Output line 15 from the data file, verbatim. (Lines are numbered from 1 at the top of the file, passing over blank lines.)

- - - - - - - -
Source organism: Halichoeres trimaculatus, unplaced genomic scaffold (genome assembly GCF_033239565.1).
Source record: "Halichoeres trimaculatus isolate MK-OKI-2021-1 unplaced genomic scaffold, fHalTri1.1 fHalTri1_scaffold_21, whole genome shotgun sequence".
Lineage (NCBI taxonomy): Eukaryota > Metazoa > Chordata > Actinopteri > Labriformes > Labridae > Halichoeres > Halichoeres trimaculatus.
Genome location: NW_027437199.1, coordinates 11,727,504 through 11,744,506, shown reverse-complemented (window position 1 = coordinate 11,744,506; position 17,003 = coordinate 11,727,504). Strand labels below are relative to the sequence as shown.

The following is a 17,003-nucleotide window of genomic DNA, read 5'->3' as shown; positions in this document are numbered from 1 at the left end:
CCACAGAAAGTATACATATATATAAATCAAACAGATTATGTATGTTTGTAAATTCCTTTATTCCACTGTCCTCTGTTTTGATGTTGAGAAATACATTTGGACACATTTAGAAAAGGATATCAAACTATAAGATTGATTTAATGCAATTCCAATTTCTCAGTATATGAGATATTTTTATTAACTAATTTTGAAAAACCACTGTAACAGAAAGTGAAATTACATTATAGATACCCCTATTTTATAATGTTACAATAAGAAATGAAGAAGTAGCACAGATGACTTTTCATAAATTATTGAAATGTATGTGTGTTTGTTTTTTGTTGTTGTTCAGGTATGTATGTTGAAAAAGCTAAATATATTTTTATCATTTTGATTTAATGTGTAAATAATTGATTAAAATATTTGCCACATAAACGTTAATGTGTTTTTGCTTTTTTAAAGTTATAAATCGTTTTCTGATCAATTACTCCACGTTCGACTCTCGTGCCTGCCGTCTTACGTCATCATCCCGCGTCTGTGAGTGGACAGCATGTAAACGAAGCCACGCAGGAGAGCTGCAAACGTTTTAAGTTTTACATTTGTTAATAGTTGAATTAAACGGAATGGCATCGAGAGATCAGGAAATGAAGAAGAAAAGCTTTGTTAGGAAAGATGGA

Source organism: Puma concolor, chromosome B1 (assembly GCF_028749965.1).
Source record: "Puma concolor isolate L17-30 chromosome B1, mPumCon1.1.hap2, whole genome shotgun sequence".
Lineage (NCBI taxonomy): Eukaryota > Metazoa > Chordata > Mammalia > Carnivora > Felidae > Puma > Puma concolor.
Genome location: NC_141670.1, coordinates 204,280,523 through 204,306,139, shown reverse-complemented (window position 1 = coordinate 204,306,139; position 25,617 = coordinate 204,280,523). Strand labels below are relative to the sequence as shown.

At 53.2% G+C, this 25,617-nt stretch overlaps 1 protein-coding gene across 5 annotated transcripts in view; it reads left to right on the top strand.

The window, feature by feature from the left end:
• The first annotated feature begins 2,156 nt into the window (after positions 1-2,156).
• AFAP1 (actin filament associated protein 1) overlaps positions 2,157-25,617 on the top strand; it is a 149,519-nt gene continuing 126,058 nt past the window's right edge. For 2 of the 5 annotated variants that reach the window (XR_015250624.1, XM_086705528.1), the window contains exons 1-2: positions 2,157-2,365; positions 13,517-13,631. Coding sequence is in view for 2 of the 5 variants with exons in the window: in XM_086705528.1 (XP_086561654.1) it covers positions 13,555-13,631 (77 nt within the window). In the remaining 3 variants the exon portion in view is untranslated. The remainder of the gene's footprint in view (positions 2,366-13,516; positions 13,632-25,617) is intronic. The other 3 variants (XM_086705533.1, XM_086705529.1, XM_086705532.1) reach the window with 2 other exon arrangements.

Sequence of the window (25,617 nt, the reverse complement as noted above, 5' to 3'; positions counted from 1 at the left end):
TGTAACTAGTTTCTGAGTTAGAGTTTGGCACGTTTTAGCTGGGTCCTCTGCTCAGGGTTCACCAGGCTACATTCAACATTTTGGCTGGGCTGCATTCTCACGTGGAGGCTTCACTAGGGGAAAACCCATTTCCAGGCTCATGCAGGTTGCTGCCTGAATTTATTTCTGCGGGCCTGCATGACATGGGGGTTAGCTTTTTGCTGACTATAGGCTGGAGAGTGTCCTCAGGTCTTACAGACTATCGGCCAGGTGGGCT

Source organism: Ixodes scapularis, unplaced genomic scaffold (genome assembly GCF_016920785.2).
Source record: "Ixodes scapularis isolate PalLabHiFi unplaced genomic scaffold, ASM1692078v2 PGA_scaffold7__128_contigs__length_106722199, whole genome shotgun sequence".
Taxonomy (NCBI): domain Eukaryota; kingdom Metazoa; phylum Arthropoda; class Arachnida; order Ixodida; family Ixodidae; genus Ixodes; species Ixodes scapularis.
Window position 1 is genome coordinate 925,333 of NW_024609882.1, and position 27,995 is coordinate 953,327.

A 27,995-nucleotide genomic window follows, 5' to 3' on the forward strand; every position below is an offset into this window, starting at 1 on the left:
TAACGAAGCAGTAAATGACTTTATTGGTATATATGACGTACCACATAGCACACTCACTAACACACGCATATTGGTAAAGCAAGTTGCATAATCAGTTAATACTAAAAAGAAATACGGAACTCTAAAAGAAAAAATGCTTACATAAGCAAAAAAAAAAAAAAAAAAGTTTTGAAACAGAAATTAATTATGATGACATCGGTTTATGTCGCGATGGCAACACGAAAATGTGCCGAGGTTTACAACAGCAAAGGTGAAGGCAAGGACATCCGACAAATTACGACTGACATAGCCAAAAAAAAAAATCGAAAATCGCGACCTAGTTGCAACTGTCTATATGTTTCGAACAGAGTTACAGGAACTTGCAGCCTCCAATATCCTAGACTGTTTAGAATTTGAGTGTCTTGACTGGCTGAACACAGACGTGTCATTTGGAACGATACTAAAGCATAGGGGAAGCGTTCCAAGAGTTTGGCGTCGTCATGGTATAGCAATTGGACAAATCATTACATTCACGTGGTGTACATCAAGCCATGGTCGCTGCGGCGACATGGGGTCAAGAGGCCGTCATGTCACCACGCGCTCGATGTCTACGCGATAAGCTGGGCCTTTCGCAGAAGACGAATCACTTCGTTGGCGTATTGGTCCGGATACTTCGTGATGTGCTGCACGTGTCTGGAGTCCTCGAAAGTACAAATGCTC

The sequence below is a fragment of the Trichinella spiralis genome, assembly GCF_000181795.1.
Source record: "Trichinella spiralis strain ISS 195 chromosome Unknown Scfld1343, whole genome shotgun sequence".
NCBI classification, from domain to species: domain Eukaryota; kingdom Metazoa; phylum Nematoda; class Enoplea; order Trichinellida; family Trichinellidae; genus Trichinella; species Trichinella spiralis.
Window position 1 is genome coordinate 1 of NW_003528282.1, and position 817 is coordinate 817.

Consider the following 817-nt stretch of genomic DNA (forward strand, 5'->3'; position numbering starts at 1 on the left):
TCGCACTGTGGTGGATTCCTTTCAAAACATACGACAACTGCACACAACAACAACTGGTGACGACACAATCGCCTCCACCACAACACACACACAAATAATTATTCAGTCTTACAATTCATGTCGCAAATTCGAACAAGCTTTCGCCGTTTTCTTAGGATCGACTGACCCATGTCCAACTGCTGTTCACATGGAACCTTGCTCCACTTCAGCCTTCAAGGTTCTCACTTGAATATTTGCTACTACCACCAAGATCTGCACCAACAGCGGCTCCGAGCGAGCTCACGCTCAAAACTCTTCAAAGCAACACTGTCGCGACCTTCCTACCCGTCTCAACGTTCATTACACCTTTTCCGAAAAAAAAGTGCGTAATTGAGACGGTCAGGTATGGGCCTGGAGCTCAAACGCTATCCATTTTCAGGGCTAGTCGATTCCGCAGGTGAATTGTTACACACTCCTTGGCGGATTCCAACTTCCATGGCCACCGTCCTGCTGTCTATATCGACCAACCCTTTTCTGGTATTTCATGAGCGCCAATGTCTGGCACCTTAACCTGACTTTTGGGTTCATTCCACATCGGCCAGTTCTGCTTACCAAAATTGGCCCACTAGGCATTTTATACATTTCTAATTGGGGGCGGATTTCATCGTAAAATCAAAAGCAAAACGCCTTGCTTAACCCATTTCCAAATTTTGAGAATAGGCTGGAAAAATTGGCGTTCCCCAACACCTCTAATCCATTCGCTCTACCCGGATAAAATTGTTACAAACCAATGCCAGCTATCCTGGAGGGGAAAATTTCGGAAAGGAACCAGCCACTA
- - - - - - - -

Sequence of the window (25,617 nt, the reverse complement as noted above, 5' to 3'; positions counted from 1 at the left end):